As Jimmy Carter's hand was in the air for the oath of office Charles Renalds had his hand in the air too, holding six dresses for his wife in a crowded Fairfax City dress shop.
"I feel bad about it (missing the inauguration)," Renalds said. "But we saw so many outfits that are good buys that we just kept on going." And so like thousands of Washington area residents yesterday Renalds, 36, an Army Corps of Engineers employee, spent his holiday shopping far from the packed downtown streets of Jimmy Carter's inaugural celebration.
Most retail merchants in the suburbs reported a brisker than usual business that appeared to step up in the afternoon. Some inaugural specials like Bloomingdale's $3.50 "peanut pies" were selling well, but others, like Hecht's "Presidential Peanuts" (8 ounces in a brown bag for $1.25), went untouched.
Many people were browsing among the bargains but others were shopping with a purpose. George Miller, comptroller at Howard University, was buying a gift for his wife since yesterday was their 25th wedding anniversary. "That's more important to me than the inauguration," he said.
Then there was Jay Cooper, mayor of Prichard, Ala., who had come to Washington with his wife to see Carter's inauguration. But during the ceremonies they were out at Tysons Corner Shopping Center to buy his wife a size 13 tuxedo shirt to go with her mod-style pants suit outfit which she was planning to wear to last night's inaugural party.
"We decided it would be the better part of valor to watch it on TV," Cooper said. "There are a lot of activities we are going to participate in tonight and we decided to take a break," he added.
"I'd always said that if I lived in Washington I'd go to the inaugural.But you live here and it's cold and you decide you have something better to do," said Kay Yongson, a legal secretary for a Washington law firm as she and her husband waited in line for a seat at a Tysons Corner restaurant.
For some, however, it was not the cold weather, but a deliberate cold shoulder that kept them away from the inauguration. "I made up my mind at the beginning of the month I wouldn't go down to see Mr. Peanut under any circumstances." said John Thomas, a Virginia state liquor store employee.
And 19-year-old Peggy Shepherd found that enthusiasm for Carter and his inauguration was missing in many people as she passed out free souvenir inaugural key chains at Hecht's in Prince George's Plaza.
"I'm really surprised because usually when something is free people take it," Shepherd said. "But a lot of people refuse them. They say, 'We're not Carter fans,' or 'We're trying to get away from the inaugural.'"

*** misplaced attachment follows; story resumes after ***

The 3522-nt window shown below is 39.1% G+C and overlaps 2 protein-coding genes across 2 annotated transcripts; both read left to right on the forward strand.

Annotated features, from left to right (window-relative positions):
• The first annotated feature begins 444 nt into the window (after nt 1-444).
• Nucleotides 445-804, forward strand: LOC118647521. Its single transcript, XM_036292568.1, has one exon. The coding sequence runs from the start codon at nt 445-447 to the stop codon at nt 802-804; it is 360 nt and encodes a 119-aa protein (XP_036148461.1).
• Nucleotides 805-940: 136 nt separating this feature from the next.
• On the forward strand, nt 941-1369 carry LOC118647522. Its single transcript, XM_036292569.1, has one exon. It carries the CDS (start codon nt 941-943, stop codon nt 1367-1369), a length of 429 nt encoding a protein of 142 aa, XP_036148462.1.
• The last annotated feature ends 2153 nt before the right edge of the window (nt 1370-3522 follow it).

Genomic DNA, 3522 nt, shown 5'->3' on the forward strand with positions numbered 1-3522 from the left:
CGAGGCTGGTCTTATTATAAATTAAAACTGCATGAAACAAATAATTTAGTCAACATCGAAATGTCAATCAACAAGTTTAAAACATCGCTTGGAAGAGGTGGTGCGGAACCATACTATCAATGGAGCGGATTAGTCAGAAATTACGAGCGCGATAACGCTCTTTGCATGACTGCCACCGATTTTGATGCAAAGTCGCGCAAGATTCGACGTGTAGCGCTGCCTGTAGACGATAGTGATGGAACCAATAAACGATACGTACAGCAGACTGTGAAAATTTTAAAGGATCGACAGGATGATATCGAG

For others, not anti-Carter sentiment, but indifference was the reason they weren't out in the crowds or glued to the networks' broadcasts of the event.
At a quarter to noon drinkers at the bar in the darkened cocktail lounge of College Park's International Inn were engrossed in reruns of "Love American Style." Why weren't they watching the inauguration? "That's probably the least of their concerns," said the barmaid.
A government employee who declined to be identified grumbled that the celebrations were "a waste of time and money" as he watched them on a department store's TV set. "They should just swear him in and let him go to work," he said.
Ray Wilfong, 18, a landscape worker, was more interested in the candy section of Bloomingdale's than he was in the inauguration. "I really don't care," Wilfong said about missing the inaugural.
For some who were otherwise engaged, missing the inauguration made them feel a bit guilty. Leta Decker of College Park, one of the "Thursday Morning Tigers" who bowls regularly at College Park Fair Lanes, bowed as usual yesterday.
"I thought to myself, 'Am I crazy to go bowling on inauguration day? And what if someone asks me why I'm doing it?' Buy my husband is home happens he'll tell me," she said.
Quite a few people missed the festivities involuntarily and felt badly about it. About 100 employees showed up for a normal work day at the Republican National Committee headquarters at 1st and C Streets SE. "Everybody's here but there's a lot of grumbling about it," said a worker in the committee's art department who asked to remain nameless.
The employees were permitted to watch the inauguration on TV but they couldn't leave the building to see the parade, he said.
"Gee, I really feel bad," said bank teller Fran White as she punched some numbers into an adding machine in a branch of the National Bank of Fairfax. "My boys and husband are down there but I had to say 'I have to go out and earn a living today.'"
Twenty-four-year old Steve Rudd from Richmond was high in the air in a cherry-picker lift over the intersection of Queens Chapel Road and Belcrest Street in Hyattsville changing the cable on which the traffic lights were strung as the ceremonies were beginning yesterday morning.
"I wouldn't mind going to the inauguration," he said, "but there was no way I'd get off from work here."
And even though they did not attend the inaugural observances yesterday nor vote for Carter in November, many were ready to give the new President a chance.
Carter wasn't his choice said James Porter, 29, but "that's another story" and he hung the U.S. flag outside his College Park liquor store yesterday because "He's president now and we got to give him some respect."
And standing in front of a TV, a bespectacled man watched wistfully as ex-President JerryFord left Andrews Air Force Base. "I thought Carter might be another Truman," he volunteered, "but I don't think he will, if he's half as good as Ford, though, he'll be in good shape."